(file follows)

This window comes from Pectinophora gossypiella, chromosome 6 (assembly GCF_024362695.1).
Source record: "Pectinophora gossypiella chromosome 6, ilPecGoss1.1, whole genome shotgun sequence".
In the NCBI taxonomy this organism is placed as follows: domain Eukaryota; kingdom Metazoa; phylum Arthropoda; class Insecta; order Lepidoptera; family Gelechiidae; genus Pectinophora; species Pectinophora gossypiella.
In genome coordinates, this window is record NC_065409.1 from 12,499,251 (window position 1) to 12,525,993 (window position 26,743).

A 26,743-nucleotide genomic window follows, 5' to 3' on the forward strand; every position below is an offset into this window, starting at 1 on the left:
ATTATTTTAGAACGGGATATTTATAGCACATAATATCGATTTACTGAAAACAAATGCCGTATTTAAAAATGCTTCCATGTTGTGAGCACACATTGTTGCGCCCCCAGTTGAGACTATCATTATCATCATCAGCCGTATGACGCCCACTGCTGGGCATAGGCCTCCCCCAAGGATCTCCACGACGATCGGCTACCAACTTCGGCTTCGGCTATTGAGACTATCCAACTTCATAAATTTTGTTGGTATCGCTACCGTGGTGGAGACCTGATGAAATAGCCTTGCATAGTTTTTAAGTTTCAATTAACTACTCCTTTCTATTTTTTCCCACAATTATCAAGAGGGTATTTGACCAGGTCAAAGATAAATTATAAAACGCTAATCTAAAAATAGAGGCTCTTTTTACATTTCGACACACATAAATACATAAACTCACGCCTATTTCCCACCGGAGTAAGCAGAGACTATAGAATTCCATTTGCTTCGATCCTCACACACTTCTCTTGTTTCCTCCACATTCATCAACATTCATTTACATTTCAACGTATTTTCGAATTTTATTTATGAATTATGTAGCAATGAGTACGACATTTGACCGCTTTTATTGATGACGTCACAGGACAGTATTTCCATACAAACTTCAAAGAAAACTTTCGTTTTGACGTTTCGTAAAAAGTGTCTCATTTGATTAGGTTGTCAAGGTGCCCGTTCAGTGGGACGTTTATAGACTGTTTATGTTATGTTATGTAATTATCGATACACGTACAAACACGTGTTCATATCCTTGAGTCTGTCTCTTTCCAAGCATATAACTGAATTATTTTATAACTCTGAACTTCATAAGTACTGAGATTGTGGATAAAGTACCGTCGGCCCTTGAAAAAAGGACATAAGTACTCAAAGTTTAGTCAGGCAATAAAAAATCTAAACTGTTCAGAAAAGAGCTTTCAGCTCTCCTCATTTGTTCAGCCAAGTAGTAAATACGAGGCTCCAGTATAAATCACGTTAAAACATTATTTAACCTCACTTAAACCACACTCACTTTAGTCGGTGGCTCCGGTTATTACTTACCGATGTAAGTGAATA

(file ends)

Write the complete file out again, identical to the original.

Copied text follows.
This window comes from Pectinophora gossypiella, chromosome 6 (assembly GCF_024362695.1).
Source record: "Pectinophora gossypiella chromosome 6, ilPecGoss1.1, whole genome shotgun sequence".
In the NCBI taxonomy this organism is placed as follows: domain Eukaryota; kingdom Metazoa; phylum Arthropoda; class Insecta; order Lepidoptera; family Gelechiidae; genus Pectinophora; species Pectinophora gossypiella.
In genome coordinates, this window is record NC_065409.1 from 12,499,251 (window position 1) to 12,525,993 (window position 26,743).

A 26,743-nucleotide genomic window follows, 5' to 3' on the forward strand; every position below is an offset into this window, starting at 1 on the left:
ATTATTTTAGAACGGGATATTTATAGCACATAATATCGATTTACTGAAAACAAATGCCGTATTTAAAAATGCTTCCATGTTGTGAGCACACATTGTTGCGCCCCCAGTTGAGACTATCATTATCATCATCAGCCGTATGACGCCCACTGCTGGGCATAGGCCTCCCCCAAGGATCTCCACGACGATCGGCTACCAACTTCGGCTTCGGCTATTGAGACTATCCAACTTCATAAATTTTGTTGGTATCGCTACCGTGGTGGAGACCTGATGAAATAGCCTTGCATAGTTTTTAAGTTTCAATTAACTACTCCTTTCTATTTTTTCCCACAATTATCAAGAGGGTATTTGACCAGGTCAAAGATAAATTATAAAACGCTAATCTAAAAATAGAGGCTCTTTTTACATTTCGACACACATAAATACATAAACTCACGCCTATTTCCCACCGGAGTAAGCAGAGACTATAGAATTCCATTTGCTTCGATCCTCACACACTTCTCTTGTTTCCTCCACATTCATCAACATTCATTTACATTTCAACGTATTTTCGAATTTTATTTATGAATTATGTAGCAATGAGTACGACATTTGACCGCTTTTATTGATGACGTCACAGGACAGTATTTCCATACAAACTTCAAAGAAAACTTTCGTTTTGACGTTTCGTAAAAAGTGTCTCATTTGATTAGGTTGTCAAGGTGCCCGTTCAGTGGGACGTTTATAGACTGTTTATGTTATGTTATGTAATTATCGATACACGTACAAACACGTGTTCATATCCTTGAGTCTGTCTCTTTCCAAGCATATAACTGAATTATTTTATAACTCTGAACTTCATAAGTACTGAGATTGTGGATAAAGTACCGTCGGCCCTTGAAAAAAGGACATAAGTACTCAAAGTTTAGTCAGGCAATAAAAAATCTAAACTGTTCAGAAAAGAGCTTTCAGCTCTCCTCATTTGTTCAGCCAAGTAGTAAATACGAGGCTCCAGTATAAATCACGTTAAAACATTATTTAACCTCACTTAAACCACACTCACTTTAGTCGGTGGCTCCGGTTATTACTTACCGATGTAAGTGAATA